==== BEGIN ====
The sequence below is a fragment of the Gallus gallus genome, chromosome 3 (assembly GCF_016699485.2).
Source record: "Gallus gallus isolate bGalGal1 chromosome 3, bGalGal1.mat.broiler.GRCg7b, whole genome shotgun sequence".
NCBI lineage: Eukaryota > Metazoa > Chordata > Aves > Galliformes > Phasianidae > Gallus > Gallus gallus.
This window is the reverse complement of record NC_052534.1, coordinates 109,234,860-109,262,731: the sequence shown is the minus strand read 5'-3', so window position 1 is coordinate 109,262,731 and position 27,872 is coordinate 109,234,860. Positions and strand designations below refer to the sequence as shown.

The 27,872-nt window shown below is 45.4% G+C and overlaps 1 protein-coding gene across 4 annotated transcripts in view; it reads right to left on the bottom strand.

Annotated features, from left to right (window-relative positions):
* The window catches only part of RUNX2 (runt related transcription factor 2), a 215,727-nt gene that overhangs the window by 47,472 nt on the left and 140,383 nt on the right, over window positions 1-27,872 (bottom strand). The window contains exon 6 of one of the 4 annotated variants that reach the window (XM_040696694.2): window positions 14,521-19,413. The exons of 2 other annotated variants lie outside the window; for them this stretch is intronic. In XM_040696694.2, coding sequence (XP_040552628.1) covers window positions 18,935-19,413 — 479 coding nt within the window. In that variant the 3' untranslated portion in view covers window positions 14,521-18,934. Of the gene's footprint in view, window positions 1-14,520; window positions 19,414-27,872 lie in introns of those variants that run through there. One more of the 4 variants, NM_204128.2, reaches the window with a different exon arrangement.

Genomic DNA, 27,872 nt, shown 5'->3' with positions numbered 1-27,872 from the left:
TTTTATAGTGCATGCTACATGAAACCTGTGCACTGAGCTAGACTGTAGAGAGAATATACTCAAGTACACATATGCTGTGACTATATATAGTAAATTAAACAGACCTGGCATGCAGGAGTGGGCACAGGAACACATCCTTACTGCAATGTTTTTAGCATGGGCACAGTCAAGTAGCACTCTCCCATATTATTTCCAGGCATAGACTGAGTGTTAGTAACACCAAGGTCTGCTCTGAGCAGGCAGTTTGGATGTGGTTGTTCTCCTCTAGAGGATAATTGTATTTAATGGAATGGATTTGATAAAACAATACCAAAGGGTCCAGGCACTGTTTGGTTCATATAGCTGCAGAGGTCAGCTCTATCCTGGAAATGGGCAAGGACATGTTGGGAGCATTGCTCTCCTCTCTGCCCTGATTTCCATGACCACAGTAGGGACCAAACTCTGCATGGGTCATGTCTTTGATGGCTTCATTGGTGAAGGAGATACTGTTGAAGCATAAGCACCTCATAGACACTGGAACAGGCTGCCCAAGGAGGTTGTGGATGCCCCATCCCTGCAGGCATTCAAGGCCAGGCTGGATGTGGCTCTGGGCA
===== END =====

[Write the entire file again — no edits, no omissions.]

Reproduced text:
The sequence below is a fragment of the Gallus gallus genome, chromosome 3 (assembly GCF_016699485.2).
Source record: "Gallus gallus isolate bGalGal1 chromosome 3, bGalGal1.mat.broiler.GRCg7b, whole genome shotgun sequence".
NCBI lineage: Eukaryota > Metazoa > Chordata > Aves > Galliformes > Phasianidae > Gallus > Gallus gallus.
This window is the reverse complement of record NC_052534.1, coordinates 109,234,860-109,262,731: the sequence shown is the minus strand read 5'-3', so window position 1 is coordinate 109,262,731 and position 27,872 is coordinate 109,234,860. Positions and strand designations below refer to the sequence as shown.

The 27,872-nt window shown below is 45.4% G+C and overlaps 1 protein-coding gene across 4 annotated transcripts in view; it reads right to left on the bottom strand.

Annotated features, from left to right (window-relative positions):
* The window catches only part of RUNX2 (runt related transcription factor 2), a 215,727-nt gene that overhangs the window by 47,472 nt on the left and 140,383 nt on the right, over window positions 1-27,872 (bottom strand). The window contains exon 6 of one of the 4 annotated variants that reach the window (XM_040696694.2): window positions 14,521-19,413. The exons of 2 other annotated variants lie outside the window; for them this stretch is intronic. In XM_040696694.2, coding sequence (XP_040552628.1) covers window positions 18,935-19,413 — 479 coding nt within the window. In that variant the 3' untranslated portion in view covers window positions 14,521-18,934. Of the gene's footprint in view, window positions 1-14,520; window positions 19,414-27,872 lie in introns of those variants that run through there. One more of the 4 variants, NM_204128.2, reaches the window with a different exon arrangement.

Genomic DNA, 27,872 nt, shown 5'->3' with positions numbered 1-27,872 from the left:
TTTTATAGTGCATGCTACATGAAACCTGTGCACTGAGCTAGACTGTAGAGAGAATATACTCAAGTACACATATGCTGTGACTATATATAGTAAATTAAACAGACCTGGCATGCAGGAGTGGGCACAGGAACACATCCTTACTGCAATGTTTTTAGCATGGGCACAGTCAAGTAGCACTCTCCCATATTATTTCCAGGCATAGACTGAGTGTTAGTAACACCAAGGTCTGCTCTGAGCAGGCAGTTTGGATGTGGTTGTTCTCCTCTAGAGGATAATTGTATTTAATGGAATGGATTTGATAAAACAATACCAAAGGGTCCAGGCACTGTTTGGTTCATATAGCTGCAGAGGTCAGCTCTATCCTGGAAATGGGCAAGGACATGTTGGGAGCATTGCTCTCCTCTCTGCCCTGATTTCCATGACCACAGTAGGGACCAAACTCTGCATGGGTCATGTCTTTGATGGCTTCATTGGTGAAGGAGATACTGTTGAAGCATAAGCACCTCATAGACACTGGAACAGGCTGCCCAAGGAGGTTGTGGATGCCCCATCCCTGCAGGCATTCAAGGCCAGGCTGGATGTGGCTCTGGGCA